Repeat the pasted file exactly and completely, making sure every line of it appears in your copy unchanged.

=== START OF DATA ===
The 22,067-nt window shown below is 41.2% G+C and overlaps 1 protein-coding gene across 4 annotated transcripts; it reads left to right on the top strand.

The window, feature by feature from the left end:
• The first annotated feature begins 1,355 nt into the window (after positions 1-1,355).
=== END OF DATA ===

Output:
The 22,067-nt window shown below is 41.2% G+C and overlaps 1 protein-coding gene across 4 annotated transcripts; it reads left to right on the top strand.

The window, feature by feature from the left end:
• The first annotated feature begins 1,355 nt into the window (after positions 1-1,355).